08/30/2019

The following article appeared in Science magazine. Authored by Amy Dickman, Rosie Cooney, Paul J. Johnson*, Maxi Pia Louis, Dilys Roe, the article has an additional 128 signatories.

 

Trophy hunting bans imperil biodiversity

This article appears in Science magazine, vol 365 / issue 6456, August 30, 2019.

Trophy hunting is under pressure: There are high-profile campaigns to ban it, and several governments have legislated against it (1). In the United States, the CECIL Act (2) would prohibit lion and elephant trophy imports from Tanzania, Zambia, and Zimbabwe and restrict imports of species listed as threatened or endangered on the Endangered Species Act. Australia, the Netherlands, and France have also restricted trophy imports (1), and the United Kingdom is under pressure to follow. Calls for hunting bans usually cite conservation concerns. However, there is compelling evidence that banning trophy hunting would negatively affect conservation.

In African trophy hunting countries, more land has been conserved under trophy hunting than under national parks (3), and ending trophy hunting risks land conversion and biodiversity loss (4). Poorly managed trophy hunting can cause local population declines (5), but unless better land-use alter-natives exist, hunting reforms—which have proved effective (6)—should be prioritized over bans (7). Positive population impacts of well-regulated hunting have been demonstrated for many species, including rhinos, markhor, argali, bighorn sheep, and many African ungulates (7).

Trophy hunting can also provide income for marginalized and impoverished rural communities (7). Viable alternatives are often lacking; opponents of hunting promote the substitution of photo-tourism, but many hunting areas are too remote or unappealing to attract sufficient visitors

(8). Species such as lions fare worst in areas without photo-tourism or trophy hunting

(9), where unregulated killing can be far more prevalent than in hunting zones, with serious repercussions for conservation and animal welfare (10). Focusing on trophy hunting also distracts attention from the major threats to wildlife.

The International Union for Conservation of Nature (IUCN), a global conservation authority, clearly concludes that “with effective governance and management trophy hunting can and does have positive impacts” on conservation and local livelihoods (7). Although there is considerable room for improvement, including in governance, management, and transparency of funding flows and community benefits (11), the IUCN calls for multiple steps to be taken before decisions are made that restrict or end trophy hunting programs (7). Crucially, as African countries call for a “New Deal” for rural communities (12) that allows them to achieve the self-determination to sustainably manage wildlife and reduce poverty, it is incumbent on the international community not to undermine that. Some people find trophy hunting repugnant (including many of us), but conservation policy that is not based on science threatens habitat and biodiversity and risks disempowering and impoverishing rural communities.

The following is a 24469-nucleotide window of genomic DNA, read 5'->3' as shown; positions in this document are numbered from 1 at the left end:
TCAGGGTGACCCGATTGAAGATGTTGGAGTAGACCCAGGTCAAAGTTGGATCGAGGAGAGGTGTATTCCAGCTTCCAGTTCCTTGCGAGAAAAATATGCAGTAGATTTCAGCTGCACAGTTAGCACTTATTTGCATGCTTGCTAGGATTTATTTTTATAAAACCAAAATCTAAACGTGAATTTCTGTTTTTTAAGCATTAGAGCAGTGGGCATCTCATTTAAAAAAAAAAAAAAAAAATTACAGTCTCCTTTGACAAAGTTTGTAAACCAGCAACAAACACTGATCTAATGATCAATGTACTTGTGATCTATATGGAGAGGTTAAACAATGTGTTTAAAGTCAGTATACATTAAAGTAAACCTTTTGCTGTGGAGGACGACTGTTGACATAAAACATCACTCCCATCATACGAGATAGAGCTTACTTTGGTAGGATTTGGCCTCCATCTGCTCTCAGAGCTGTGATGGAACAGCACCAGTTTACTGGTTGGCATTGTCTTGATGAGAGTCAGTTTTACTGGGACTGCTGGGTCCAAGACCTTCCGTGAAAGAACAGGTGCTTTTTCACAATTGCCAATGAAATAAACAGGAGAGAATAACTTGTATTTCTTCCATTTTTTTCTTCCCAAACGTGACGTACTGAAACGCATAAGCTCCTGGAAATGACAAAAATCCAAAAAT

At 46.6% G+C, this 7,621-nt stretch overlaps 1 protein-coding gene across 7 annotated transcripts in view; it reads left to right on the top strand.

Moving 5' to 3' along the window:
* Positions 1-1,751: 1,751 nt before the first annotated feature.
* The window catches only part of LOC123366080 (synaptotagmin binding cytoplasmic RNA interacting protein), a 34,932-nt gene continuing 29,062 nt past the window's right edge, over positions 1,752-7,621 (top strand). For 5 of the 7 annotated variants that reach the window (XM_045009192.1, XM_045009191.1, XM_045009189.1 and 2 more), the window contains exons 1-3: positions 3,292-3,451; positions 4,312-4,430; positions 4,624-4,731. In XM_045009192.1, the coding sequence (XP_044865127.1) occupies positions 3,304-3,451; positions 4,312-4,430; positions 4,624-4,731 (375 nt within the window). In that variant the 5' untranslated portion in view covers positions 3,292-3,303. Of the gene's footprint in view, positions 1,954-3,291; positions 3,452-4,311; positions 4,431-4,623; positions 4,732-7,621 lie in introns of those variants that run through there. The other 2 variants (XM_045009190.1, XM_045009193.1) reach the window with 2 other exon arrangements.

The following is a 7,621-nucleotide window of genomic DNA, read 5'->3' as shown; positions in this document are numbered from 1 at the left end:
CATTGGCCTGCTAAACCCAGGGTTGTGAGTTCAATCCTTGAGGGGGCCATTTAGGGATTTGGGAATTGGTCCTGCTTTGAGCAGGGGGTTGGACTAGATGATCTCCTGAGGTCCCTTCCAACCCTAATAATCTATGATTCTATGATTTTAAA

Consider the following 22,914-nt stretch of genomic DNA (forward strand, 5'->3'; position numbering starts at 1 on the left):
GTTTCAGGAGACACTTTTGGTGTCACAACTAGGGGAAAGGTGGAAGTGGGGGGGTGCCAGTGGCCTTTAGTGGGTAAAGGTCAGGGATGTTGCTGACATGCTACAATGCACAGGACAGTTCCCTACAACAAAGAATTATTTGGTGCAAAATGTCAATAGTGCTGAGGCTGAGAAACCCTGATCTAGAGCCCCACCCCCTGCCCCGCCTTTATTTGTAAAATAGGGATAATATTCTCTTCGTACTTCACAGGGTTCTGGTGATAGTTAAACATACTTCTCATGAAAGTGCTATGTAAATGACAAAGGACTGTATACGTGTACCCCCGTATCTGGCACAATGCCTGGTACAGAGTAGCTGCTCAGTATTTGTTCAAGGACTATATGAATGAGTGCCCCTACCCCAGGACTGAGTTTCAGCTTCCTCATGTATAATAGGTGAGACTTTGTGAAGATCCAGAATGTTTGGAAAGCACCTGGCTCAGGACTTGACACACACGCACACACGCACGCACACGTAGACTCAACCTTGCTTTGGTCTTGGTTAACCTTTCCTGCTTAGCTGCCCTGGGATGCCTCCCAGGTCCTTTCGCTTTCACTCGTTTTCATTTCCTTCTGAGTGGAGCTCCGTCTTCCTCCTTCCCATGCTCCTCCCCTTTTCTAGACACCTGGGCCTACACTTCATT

Authors: Amy Dickman (1,2) , Rosie Cooney (2,3) , Paul J. Johnson (1), Maxi Pia Louis (4), Dilys Roe (2,5) ,and 128 signatories

 

1 Wildlife Conservation Research Unit, Department of Zoology, University of Oxford, The RecanatiKaplan Centre, Tubney, Oxfordshire, OX13 5QL, UK.

2 IUCN SSC Sustainable Use and Livelihoods Specialist Group, 1196, Gland, Switzerland.

3 Fenner School of Environment and Society, Australian National University, 0200 ACT, Australia.

4 Namibian Association of CBNRM Support Organisations, Windhoek, Namibia.

5 Natural Resources Group, International Institute for Environment and Development, London WC1X 8NH, UK. *Corresponding author.

 

REFERENCES AND NOTES

1. E. Ares,“Trophy hunting,” House of Commons Library Briefing Paper Number 7908 (2019); https://researchbriefings. parliament.uk/ResearchBriefing/Summary/CBP-7908.

2. U.S. Congress, H.R.2245—CECIL Act (2019); www.congress.

gov/bill/116th-congress/house-bill/2245/text.

3. P. A. Lindsey, P. A. Roulet, S. S. Romanach, Biol. Conserv. 134, 455 (2007).

4. E. Di Minin et al., Conserv. Biol. 27, 808 (2013).

5. C. Packer et al., Conserv. Biol. 25, 142 (2011).

6. C. M. Begg, J. R. B. Miller, K. S. Begg, J. Appl. Ecol. 55, 139 (2018).

7. IUCN,“Informing decisions on trophy hunting” (IUCN, Gland, Switzerland, 2016).

8. C. W. Winterbach, C. Whitesell, M. J. Somers, PLOS One 10, e0135595 (2015).

9. P. A. Lindsey et al., Biol. Conserv. 209, 137 (2017).

10. A. J. Dickman, in Conflicts in Conservation: Navigating Towards Solutions, S. M. Redpath, R. J. Gutierrez, K. A. Wood,

J. C. Young, Eds. (Cambridge University Press, Cambridge, 2015), pp. 30–32.

11. IUCN SSC,“Guiding principles on trophy hunting as a tool for conservation incentives v 1.0 “ (IUCN SSC, Gland, Switzerland, 2012).

12. Southern Africa Trust,“Declaration—Voices of the communities: A new deal for rural communities and wildlife and natural resources” (2019); www.southernafricatrust.org/2019/06/25/ declaration-voices-of-the-communities-a-new-deal-forrural-communities-and-wildlife-and-natural-resources/.

First For Hunters